I suggest you check the trueness of the wheel - pick up the bike and spin the wheel and look at the gap between the rim and one brake pad... if the size of the gap changes considerably then your wheel is out of true. At the same time, check the tire for any bulges as it rotates.

    A bulge in a tire is an indicator that it is about to fail, which is potentially more catastrophic than an out of true wheel. If you hit a pothole hard enough it is possible that you cut the tire. If you dent the rim it can cause the tire to come in contact with the brake pad, and that will also cut the tire very quickly.

  9. #9
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    Good stuff!

    Thanks everyone- all of your advice is tremendously helpful.

    I've checked the spokes several times and I don't think any of them are broken or missing. With my previous rear wheel, I experienced a few broken spokes and have a little bit of experience with that.

    When I spin my wheel, the distance between the rim and the brake pads stays the same, so I'm guessing the wheel does not need truing.

    And because my bike is a quick-release, I also tried releasing and tightening up the rear wheel, but that made no difference.

    What is sounding more like the possibility is maybe a bulge in the tire, because of the way it wobbles on the outside of the tire. I am going to try replacing the tube today and hopefully that will fix my problem.

  10. #10
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    Quote Originally Posted by DMora13 View Post
    What is sounding more like the possibility is maybe a bulge in the tire, because of the way it wobbles on the outside of the tire. I am going to try replacing the tube today and hopefully that will fix my problem.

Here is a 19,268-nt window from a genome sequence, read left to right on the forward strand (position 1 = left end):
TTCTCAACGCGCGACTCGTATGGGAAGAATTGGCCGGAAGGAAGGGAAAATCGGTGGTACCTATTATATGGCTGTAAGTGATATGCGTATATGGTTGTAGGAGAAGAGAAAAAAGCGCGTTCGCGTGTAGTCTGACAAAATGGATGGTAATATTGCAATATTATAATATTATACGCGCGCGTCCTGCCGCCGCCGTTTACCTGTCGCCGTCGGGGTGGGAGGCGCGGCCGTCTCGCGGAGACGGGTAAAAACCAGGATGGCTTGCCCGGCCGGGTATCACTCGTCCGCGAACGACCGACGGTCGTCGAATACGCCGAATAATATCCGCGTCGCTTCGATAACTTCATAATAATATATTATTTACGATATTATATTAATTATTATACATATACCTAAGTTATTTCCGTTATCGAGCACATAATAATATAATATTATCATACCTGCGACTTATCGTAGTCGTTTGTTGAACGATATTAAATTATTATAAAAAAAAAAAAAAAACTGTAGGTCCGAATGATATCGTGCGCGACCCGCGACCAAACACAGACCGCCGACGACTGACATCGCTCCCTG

The tube is soft and squishy, it will fill and assume the shape of whatever casing you put it in. Replacing the tube won't do squat if you have a tire that's damaged or about to split open. Look your wheel over real close see if you can spot it bulging somewhere. Then pull it off for further evaluation. Some people carry cut-off sections of old tires with them to use as liners if they spot a sidewall trying to split on them during a ride. Dollar bills folded over and placed over the crack on the inside of the tire have helped many riders finish their ride.

  11. #11
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    Quote Originally Posted by dabac View Post
    The tube is soft and squishy, it will fill and assume the shape of whatever casing you put it in. Replacing the tube won't do squat if you have a tire that's damaged or about to split open. Look your wheel over real close see if you can spot it bulging somewhere. Then pull it off for further evaluation. Some people carry cut-off sections of old tires with them to use as liners if they spot a sidewall trying to split on them during a ride. Dollar bills folded over and placed over the crack on the inside of the tire have helped many riders finish their ride.
    Agreed. You can likely reuse the old tube, but the tire almost definitely needs replacing if it is bulging (I don't know anything about installing a "boot" to repair the bulge or cut. but I assume it is for temporary emergency repairs only).

    You will also need to determine what caused it to bulge. The most frequent cause of a tire bulge is being torn by a misaligned brake pad, or by a brake pad that hits the tire in one spot because of a dent in the rim. Other possible causes are riding with the tire pressure too low so that the edge of the rim pinches the sidewall against the ground (or against the edge of a pothole), or an improperly installed tube that is pushing the tire over the sidewall of the rim. Any way you look at it, riding with a cut or bulging tire is bad news and needs to be corrected soon, as it will eventually cause a blow out.